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And indeed it is! So how can I be happy that we do them in spite of the fact that I personally hate them? Because the children in our church love it.

They gather at the front, they jump and dance and, yes, they do the actions. It is a wonderful thing to see children who love going to church. In fact, my own son (age 5) recently wept because he wasn’t able to go due to a sickness bug!

In her blog, ‘The Church gets in wrong when it focuses on youth’, Sarah Hall encourages the church to be family. “There is no upper or lower age limit to a family” she writes. And with this I wholeheartedly agree! But here’s something I understand about how a family works: In a family the older generations are always willing to forgo their preferences for the sake of the younger generations.

Or to put it another way, I hate action songs, but I’m glad we do them. And yet, in my experience of most church services, they are tailored towards the adults at the expense of the children and young people.

Old songs and hymns in an unfamiliar musical style. Forty minute messages with little in the way of media or relevant application. For younger generations this is boring and irrelevant. How is that family?

Just imagine for a moment if on a Saturday my children had to do everything that I, as the adult, wanted to do. Perhaps a lie-in to start, followed by a leisurely coffee with a book, maybe a walk in the countryside and an afternoon in front of the TV watching the football.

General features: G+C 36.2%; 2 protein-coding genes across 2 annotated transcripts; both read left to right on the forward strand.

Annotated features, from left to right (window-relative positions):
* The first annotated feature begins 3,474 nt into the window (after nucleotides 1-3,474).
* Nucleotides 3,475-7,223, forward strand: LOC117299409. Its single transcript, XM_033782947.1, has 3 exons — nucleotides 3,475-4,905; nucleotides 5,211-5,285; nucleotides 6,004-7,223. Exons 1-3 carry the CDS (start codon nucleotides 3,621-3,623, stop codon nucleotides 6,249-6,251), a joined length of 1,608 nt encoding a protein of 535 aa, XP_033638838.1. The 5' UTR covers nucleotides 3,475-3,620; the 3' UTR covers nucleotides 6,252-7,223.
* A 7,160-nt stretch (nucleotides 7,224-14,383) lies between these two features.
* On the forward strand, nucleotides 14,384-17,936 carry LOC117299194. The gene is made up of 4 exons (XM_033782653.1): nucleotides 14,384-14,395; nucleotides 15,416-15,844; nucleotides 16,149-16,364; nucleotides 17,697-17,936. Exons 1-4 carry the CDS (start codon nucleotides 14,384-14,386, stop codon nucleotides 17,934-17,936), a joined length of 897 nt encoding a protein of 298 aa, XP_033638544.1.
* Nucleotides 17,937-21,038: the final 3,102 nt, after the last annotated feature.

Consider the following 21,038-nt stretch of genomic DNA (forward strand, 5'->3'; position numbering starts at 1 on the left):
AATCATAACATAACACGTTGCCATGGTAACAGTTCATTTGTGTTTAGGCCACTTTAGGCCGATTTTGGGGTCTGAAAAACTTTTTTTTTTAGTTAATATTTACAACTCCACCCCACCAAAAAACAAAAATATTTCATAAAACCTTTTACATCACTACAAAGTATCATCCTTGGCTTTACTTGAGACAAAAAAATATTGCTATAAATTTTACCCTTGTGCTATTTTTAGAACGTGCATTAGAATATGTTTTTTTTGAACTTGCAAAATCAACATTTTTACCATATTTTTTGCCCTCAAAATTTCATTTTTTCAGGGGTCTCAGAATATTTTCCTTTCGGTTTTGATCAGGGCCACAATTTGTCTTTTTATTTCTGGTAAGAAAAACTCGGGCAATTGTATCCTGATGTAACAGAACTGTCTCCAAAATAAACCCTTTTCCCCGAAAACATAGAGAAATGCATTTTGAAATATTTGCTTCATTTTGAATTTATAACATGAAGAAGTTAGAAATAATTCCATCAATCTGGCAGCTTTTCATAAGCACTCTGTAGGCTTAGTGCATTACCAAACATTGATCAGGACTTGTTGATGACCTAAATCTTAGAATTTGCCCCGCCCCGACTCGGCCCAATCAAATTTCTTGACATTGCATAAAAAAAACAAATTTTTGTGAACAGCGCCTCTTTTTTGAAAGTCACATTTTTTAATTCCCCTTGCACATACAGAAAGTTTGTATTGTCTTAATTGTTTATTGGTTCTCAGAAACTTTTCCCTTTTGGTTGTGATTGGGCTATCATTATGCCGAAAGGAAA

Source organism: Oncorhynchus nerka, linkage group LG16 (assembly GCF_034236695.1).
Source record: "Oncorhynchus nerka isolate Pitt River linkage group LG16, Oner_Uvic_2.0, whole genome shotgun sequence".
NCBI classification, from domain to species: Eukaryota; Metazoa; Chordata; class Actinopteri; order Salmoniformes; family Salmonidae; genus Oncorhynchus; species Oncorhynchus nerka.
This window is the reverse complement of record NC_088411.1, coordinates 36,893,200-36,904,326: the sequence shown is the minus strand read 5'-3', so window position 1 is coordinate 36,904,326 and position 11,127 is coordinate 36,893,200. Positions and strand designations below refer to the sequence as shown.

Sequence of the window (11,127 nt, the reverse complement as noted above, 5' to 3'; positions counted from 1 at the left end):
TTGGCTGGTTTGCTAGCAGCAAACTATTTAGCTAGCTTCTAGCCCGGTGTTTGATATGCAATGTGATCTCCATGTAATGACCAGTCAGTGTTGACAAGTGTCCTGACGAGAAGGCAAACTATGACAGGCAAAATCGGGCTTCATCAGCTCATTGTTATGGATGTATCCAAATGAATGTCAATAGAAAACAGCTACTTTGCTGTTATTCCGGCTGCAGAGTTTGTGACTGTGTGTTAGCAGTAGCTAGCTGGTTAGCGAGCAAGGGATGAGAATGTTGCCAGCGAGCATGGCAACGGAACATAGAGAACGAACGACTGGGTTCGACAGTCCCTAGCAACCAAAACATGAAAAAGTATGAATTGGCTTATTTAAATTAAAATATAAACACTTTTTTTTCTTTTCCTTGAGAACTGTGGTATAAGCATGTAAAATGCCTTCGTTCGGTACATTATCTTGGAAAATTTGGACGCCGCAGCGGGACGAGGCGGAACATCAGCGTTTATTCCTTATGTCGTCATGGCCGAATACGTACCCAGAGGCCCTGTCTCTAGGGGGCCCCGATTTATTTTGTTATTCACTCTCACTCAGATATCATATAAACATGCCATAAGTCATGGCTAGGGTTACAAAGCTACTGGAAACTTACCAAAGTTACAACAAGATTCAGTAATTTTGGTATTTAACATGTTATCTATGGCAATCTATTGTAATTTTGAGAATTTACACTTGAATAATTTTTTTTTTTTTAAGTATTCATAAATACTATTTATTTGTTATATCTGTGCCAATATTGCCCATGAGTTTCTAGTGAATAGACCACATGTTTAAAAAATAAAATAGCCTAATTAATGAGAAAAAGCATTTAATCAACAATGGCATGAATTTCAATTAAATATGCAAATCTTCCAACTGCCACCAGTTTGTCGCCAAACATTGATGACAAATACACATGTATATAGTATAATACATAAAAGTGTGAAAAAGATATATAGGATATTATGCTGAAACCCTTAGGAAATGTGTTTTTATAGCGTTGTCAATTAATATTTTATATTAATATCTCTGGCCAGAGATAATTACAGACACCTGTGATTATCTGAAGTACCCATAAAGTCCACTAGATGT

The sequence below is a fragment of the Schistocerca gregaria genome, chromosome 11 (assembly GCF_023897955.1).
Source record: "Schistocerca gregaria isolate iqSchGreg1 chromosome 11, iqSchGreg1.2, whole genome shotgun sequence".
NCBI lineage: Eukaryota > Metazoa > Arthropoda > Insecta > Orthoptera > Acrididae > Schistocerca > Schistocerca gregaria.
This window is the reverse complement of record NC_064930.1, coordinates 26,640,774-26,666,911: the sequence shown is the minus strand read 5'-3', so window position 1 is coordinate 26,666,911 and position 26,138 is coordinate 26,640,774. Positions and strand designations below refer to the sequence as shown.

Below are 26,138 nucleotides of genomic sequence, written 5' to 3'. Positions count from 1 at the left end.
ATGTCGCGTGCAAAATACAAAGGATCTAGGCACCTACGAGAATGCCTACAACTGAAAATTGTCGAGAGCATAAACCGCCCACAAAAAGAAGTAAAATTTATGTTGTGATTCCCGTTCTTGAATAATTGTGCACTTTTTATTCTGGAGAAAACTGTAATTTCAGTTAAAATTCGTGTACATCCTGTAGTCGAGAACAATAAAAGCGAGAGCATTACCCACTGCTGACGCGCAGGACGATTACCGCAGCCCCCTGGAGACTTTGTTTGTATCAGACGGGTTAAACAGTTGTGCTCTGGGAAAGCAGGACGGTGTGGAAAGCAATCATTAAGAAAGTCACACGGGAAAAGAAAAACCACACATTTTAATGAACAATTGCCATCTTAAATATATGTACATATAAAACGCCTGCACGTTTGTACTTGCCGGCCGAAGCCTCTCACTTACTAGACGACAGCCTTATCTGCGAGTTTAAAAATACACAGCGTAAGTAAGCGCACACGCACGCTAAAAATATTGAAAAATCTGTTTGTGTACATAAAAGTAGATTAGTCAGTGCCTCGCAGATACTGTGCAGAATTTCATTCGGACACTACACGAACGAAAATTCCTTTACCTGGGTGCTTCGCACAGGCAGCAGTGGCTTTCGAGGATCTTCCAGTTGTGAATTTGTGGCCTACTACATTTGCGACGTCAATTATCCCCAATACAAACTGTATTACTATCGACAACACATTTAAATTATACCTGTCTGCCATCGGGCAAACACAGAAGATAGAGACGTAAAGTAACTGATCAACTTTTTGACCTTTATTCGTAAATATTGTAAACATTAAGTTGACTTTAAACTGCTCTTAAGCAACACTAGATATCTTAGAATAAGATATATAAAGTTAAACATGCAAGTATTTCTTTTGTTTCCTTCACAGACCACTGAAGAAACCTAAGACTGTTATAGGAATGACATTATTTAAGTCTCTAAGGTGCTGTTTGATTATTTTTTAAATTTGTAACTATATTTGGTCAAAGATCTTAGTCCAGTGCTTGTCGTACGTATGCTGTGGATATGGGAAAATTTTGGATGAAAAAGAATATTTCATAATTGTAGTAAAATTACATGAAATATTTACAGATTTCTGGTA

But of course, my Saturday’s don’t look anything like that. They involve early mornings, swimming lessons and playing out – none of which would be on my personal agenda! But I’m happy to do all those things.

Why? Because we are family, and in a family the older generations are always willing to forgo their preferences for the sake of the younger generations.

According to research conducted by Peter Brierley, 72 per cent of churches have no children or young people in them. 72 percent! Evidently what we’re doing isn’t working. And when what we are doing isn’t working there are two things we cannot do:

1. Do what we’ve always done.

2. Do nothing.

In Meet Generation Z, James Emery White warns us: “Times have changed. Culture has shifted dramatically. Unless [we] reach the next generation, the church will simply get older and smaller, year by year, until it is a shell of what it once was.”

We must reach the next generation, it is our missional imperative. Perhaps, therefore it would help us to engage in a missionary mind-set for a moment. I think we can all agree on what a good missionary to an unreached people group would do: They would learn the language of the people and try to understand their customs and rituals. They would work to translate the scriptures, particularly the message of the gospel, into a language they understand. When it came to worship, they would undoubtedly incorporate the musical styles and instruments of the people into their songs.

In short, they would try to build every cultural bridge possible to most effectively communicate Christ to these yet unreached people.

Make no mistake, we are in a missionary situation our own land and the unreached people group is Generation Z. We therefore do not “get it wrong when we focus on youth,” on the contrary, in doing so we fulfil the missionary and family objective of the Church.

So yes, Church, let’s be family. But in doing so let’s remember that in a family the older generations are always willing to forgo their preferences for the sake of the younger generations. It is my conviction that the future of the Church depends on this: Will the Church continue to simply say we are a family, or will we actually act like one?

So all together now, “the name of the Lord is….”